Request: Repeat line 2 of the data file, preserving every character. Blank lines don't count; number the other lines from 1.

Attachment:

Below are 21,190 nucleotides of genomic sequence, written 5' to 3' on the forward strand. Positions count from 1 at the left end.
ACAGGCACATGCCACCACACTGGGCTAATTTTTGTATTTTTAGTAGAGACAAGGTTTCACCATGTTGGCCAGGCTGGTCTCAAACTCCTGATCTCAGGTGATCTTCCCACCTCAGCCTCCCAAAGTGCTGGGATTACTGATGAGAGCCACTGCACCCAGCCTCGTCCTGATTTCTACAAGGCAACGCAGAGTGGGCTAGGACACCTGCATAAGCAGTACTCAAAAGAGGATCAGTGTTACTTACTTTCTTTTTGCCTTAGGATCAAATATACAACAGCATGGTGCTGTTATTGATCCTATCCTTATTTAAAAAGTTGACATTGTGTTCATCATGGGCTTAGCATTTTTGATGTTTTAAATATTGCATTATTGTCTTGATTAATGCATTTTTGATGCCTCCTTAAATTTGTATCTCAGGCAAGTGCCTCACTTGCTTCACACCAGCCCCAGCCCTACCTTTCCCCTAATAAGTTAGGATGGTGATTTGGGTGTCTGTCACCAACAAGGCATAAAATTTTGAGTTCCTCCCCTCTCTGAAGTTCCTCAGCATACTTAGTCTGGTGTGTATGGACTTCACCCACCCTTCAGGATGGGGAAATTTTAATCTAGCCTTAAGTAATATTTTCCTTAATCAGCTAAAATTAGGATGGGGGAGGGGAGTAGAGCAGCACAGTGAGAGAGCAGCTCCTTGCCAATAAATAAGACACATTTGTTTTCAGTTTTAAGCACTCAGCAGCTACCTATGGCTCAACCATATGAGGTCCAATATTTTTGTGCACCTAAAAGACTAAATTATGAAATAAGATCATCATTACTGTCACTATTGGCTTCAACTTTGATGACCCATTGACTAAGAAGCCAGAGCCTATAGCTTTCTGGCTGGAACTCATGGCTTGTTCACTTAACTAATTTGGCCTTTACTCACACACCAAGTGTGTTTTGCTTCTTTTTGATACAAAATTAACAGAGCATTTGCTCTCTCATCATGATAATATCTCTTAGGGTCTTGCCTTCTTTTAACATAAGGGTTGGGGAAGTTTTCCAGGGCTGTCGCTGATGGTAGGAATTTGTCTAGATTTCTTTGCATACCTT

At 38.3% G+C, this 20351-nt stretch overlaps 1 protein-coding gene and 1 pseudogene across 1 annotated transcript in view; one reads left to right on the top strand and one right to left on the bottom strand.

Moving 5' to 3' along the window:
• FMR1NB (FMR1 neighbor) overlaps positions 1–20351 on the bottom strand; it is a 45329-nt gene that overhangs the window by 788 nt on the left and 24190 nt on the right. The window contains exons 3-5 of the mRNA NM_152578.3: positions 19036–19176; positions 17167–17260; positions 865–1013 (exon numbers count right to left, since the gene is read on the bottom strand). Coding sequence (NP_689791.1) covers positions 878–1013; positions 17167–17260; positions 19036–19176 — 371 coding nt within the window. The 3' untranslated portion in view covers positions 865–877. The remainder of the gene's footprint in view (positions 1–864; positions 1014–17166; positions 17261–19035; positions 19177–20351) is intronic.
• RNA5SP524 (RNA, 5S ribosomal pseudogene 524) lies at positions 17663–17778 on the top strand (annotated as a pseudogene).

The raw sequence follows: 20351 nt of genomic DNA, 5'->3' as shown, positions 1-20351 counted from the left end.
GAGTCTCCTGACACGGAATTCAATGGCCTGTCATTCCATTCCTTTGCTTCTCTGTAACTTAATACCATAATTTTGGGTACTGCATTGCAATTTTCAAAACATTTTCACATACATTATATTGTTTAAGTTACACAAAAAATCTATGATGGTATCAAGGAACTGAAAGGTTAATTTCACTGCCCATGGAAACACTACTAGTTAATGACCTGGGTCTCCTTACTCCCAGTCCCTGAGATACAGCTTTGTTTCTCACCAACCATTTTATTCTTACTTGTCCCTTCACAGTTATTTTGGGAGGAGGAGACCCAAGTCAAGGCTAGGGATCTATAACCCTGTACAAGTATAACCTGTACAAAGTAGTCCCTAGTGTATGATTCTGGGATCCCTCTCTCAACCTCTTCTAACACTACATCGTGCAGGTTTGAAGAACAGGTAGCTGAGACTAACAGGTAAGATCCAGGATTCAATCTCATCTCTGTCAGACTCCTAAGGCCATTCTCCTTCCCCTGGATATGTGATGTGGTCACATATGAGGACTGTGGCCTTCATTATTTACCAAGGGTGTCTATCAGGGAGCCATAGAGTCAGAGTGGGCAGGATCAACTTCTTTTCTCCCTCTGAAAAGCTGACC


ACAGGCACATGCCACCACACTGGGCTAATTTTTGTATTTTTAGTAGAGACAAGGTTTCACCATGTTGGCCAGGCTGGTCTCAAACTCCTGATCTCAGGTGATCTTCCCACCTCAGCCTCCCAAAGTGCTGGGATTACTGATGAGAGCCACTGCACCCAGCCTCGTCCTGATTTCTACAAGGCAACGCAGAGTGGGCTAGGACACCTGCATAAGCAGTACTCAAAAGAGGATCAGTGTTACTTACTTTCTTTTTGCCTTAGGATCAAATATACAACAGCATGGTGCTGTTATTGATCCTATCCTTATTTAAAAAGTTGACATTGTGTTCATCATGGGCTTAGCATTTTTGATGTTTTAAATATTGCATTATTGTCTTGATTAATGCATTTTTGATGCCTCCTTAAATTTGTATCTCAGGCAAGTGCCTCACTTGCTTCACACCAGCCCCAGCCCTACCTTTCCCCTAATAAGTTAGGATGGTGATTTGGGTGTCTGTCACCAACAAGGCATAAAATTTTGAGTTCCTCCCCTCTCTGAAGTTCCTCAGCATACTTAGTCTGGTGTGTATGGACTTCACCCACCCTTCAGGATGGGGAAATTTTAATCTAGCCTTAAGTAATATTTTCCTTAATCAGCTAAAATTAGGATGGGGGAGGGGAGTAGAGCAGCACAGTGAGAGAGCAGCTCCTTGCCAATAAATAAGACACATTTGTTTTCAGTTTTAAGCACTCAGCAGCTACCTATGGCTCAACCATATGAGGTCCAATATTTTTGTGCACCTAAAAGACTAAATTATGAAATAAGATCATCATTACTGTCACTATTGGCTTCAACTTTGATGACCCATTGACTAAGAAGCCAGAGCCTATAGCTTTCTGGCTGGAACTCATGGCTTGTTCACTTAACTAATTTGGCCTTTACTCACACACCAAGTGTGTTTTGCTTCTTTTTGATACAAAATTAACAGAGCATTTGCTCTCTCATCATGATAATATCTCTTAGGGTCTTGCCTTCTTTTAACATAAGGGTTGGGGAAGTTTTCCAGGGCTGTCGCTGATGGTAGGAATTTGTCTAGATTTCTTTGCATACCTT